Rifqa Bary rejects chemo, family reunion

JISHOU, HUNAN — The Rifqa Bary saga continues, but I fear there will be a tragic ending to an already tragic story. Bary, the Christian convert teen who ran away from home last year alleging her Muslim parents would kill her, apparently is rejecting chemotherapy for her uterine cancer, claiming she was cured by a faith healer. She is also rejecting a reunion with her family, whom law enforcement officials say pose no threat to her safety. The teenager became a poster child for the anti-Muslim and/or born-again religious crowd after she ran away from her Columbus home to Orlando, Florida, claiming her parents would kill her because of her conversion to Christianity three years before she fled. She eventually ended up in foster care back in Ohio. In May, the 17-year-old Sri Lankan native was diagnosed with uterine cancer, and has since had three operations. According to news reports, documents filed by her parents in Franklin County Court state that Bary is refusing chemotherapy because she claims she was healed at an event in Youngstown last month. She was allegedly taken there without her parents’ consent, and her parents want the court to force Bary to undergo chemotherapy if ...

Christian runaway Rifqa Bary treated for uterine cancer

JISHOU, HUNAN — Fathima Rifqa Bary, 17, who made headlines several months ago after she ran away from her Muslim parents claiming they would kill her as an Islamic apostate, is being treated for uterine cancer. The Sri Lankan-born high school graduate has had two operations already, and awaits a third. Bary ran away to Florida in July with the help of a Christian pastor who had befriended her. Once arriving in Orlando, the girl, who says she converted to Christianity at 13, lived with married pastors Blake and Beverly Lorenz for nearly two weeks before the Lorenzes told child welfare officials where Bary was. In interviews, Bary claimed that her parents were upset with her conversion and that she was afraid that her father would kill her if she returned home. Law enforcement officials from Florida and Ohio, however, reported there was no credible threat to her safety. Nevertheless, Bary has lived with foster parents in her hometown of Columbus, Ohio, after her court-ordered return to Ohio in October. She turns 18 in August, at which point she will be able to leave foster care. Her conversion and flight to Florida have become a rallying point for anti-Islamic Christian ...

The Rifqa Bary saga ends with a whimper

LOUISVILLE, KENTUCKY — Here’s the short version. Fathima Rifqa Bary, the teenaged Muslim-to-Christian-convert runaway, does not have to rejoin her parents in Columbus, Ohio. She and her folks agreed that she will stay in foster care until she turns 18 in August. Bary became a minor celebrity several months ago when she ran away from her parents, saying she feared she would be put to death for being an “apostate,” someone who had abandoned Islam. Aided by Christian church leaders in Columbus, she boarded a Greyhound bus for Orlando, Florida, to stay secretly with husband-and-wife pastors, Blake and Beverly Lorenz, for a week or so. Once her whereabouts became known, Bary entered the world of child protection services in first Florida, then Ohio, and became a poster child for religious nutjobs building up anti-Islam fervor. In the aftermath, the Lorenzes have lost their jobs. (Their church board took issue with the Lorenzes breaking the law by harboring a runaway child without notifying the proper authorities.) Her parents have lost their privacy and a great deal of their reputation. (Law enforcement investigations found the parents posed no threat to their daughter’s safety, but Bary’s anti-Islam fans still trumpet that the girl’s ...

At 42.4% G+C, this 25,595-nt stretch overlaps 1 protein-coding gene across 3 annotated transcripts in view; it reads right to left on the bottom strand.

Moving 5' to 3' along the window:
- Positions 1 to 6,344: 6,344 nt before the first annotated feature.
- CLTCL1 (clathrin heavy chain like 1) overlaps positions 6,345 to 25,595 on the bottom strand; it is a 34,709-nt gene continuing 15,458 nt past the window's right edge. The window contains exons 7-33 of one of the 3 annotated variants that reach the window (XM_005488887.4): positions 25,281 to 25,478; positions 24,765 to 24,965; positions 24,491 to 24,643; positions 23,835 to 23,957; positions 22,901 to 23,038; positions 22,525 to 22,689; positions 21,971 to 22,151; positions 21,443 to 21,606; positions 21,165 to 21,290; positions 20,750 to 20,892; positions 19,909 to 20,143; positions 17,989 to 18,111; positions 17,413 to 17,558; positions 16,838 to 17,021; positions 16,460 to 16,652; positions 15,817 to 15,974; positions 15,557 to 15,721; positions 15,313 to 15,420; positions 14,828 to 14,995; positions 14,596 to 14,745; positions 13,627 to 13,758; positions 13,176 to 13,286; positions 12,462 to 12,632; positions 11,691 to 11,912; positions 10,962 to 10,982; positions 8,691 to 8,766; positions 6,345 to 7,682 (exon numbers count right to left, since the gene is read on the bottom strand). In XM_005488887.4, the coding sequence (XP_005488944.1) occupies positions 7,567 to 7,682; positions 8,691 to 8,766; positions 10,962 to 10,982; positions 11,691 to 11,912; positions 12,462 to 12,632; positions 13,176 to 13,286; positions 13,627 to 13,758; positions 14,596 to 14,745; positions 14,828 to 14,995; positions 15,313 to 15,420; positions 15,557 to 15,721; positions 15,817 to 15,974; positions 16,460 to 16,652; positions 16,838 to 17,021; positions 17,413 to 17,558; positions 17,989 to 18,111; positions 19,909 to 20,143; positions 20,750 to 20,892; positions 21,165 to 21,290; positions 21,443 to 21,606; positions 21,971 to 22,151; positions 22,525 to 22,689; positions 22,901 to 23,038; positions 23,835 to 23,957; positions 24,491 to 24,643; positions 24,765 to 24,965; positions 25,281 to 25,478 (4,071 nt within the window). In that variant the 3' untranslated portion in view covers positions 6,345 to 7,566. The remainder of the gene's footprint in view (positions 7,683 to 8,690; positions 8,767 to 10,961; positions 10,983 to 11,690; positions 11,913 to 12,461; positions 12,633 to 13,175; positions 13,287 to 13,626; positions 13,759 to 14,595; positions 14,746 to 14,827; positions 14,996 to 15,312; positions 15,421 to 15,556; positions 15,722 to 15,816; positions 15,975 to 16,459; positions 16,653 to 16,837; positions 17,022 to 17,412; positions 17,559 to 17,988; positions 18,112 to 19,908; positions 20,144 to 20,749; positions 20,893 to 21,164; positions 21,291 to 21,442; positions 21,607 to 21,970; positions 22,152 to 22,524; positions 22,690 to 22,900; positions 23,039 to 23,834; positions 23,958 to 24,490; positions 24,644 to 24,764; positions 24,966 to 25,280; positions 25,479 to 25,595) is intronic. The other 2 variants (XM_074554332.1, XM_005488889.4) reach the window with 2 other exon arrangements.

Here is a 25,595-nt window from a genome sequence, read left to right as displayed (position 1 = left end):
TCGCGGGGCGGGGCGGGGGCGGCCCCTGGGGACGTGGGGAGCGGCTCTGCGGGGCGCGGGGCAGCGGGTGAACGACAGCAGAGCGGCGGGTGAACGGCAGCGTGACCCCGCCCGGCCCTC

Poignant story of one unfortunate family’s Thanksgiving 1

JISHOU, HUNAN — The Bary family of Columbus, Ohio, had one place setting empty last Thursday, because religious hysteria and rightwing busybodies have interfered with return of their runaway daughter to their care. That’s the tale told by Shayan Elahi, the attorney for Fathima Rifqa Bary’s father, in today’s Orlando Sentinel. Rifqa Bary ran away from her home at age 16, assisted by Christian pastors and Facebook friends who enabled her to take a bus to Orlando, Florida, where she stayed with another Christian pastor and his wife for nearly two weeks before anyone notified child welfare authorities — or her parents — of her location. Fueled by unfounded allegations that Rifqa fled her home to avoid an “honor killing,” a complete “Save Rifqa Bary” movement has blossomed from whole cloth, led by a combination of Christian activists, Muslim-haters, and otherwise well-meaning folk who think they are saving a teenage girl from certain execution. In any other situation, had a teenager been lured away from her home by friends she met on Facebook or while unescorted by her family, assisted in her flight to a different state and housed (illegally) for two weeks, her return home would have been swift ...

Ohio’s latest manufactroversy stumbles onward 1

JISHOU, HUNAN — You would think Fathima Rifqa Bary, 17, was some kind of political prisoner, or a modern day Joan of Arc, instead of a runaway in foster care. People held signs that said “Free Rifqa” and “Sharia sucks. Free Rifqa Bari. (sic)” There was a large poster that showed violence done to Muslims who have converted to Christianity, as Bary said she did four years ago. People prayed, and people spoke, and people made a controversy where none exists. Hence, a manufactroversy. How many people? Well, one of the organizers demagogues, Pamela Geller, says “hundreds.” The Columbus Dispatch says “about 120.” Bary ran away from her Columbus home back in September. She and her family are Muslims from Sri Lanka, and according to newspaper accounts, her parents were perfectly OK with her reading the Bible, hanging out with Christian kids, and being a cheerleader. But her many “supporters” — most of whom are fervent Christians — fervently believe her family, or the middle-of-the-road mosque to which they belong, will put the girl to death if she is sent back to her family. Law enforcement officers discount that likelihood, but since when do True Believers™ believe John Law? The ...

Religious runaway Rifqa Bary back in Ohio, in foster care 5

JISHOU, HUNAN — The Orlando Sentinel reports that Fathima Rifqa Bary, the Muslim girl turned Christian (pawn), returned to her home state of Ohio, where she is in foster care pending family court proceedings. Bary, 17, fled her Columbus home last summer with the assistance of conservative Christians, who bought her a bus ticket to Orlando, where she lived for two weeks with Christian crusaders Blake and Beverly Lorenz. Several days later, the Lorenzes reported Bary’s arrival to Florida’s child protection services. The immigrant girl from Sri Lanka has become a poster child for those Christians who believe the world is heading for a showdown between the forces of good (Christians) and the forces of evil (Muslims). Feeding on apparently false accusations that Bary’s parents will kill her for leaving her faith, rabid Christians have flocked to her cause like bears to honey. An Ohio judge has wisely restricted the impressionable girl’s access to the Internet and her cell phone, which has led one anti-Islam nutjob to accuse the Ohio judge of enforcing Muslim sharia law. Last month, while under foster care in Florida, Bary appeared on a telephone conference call prayer meeting, during which she manically prayed to Jesus, ...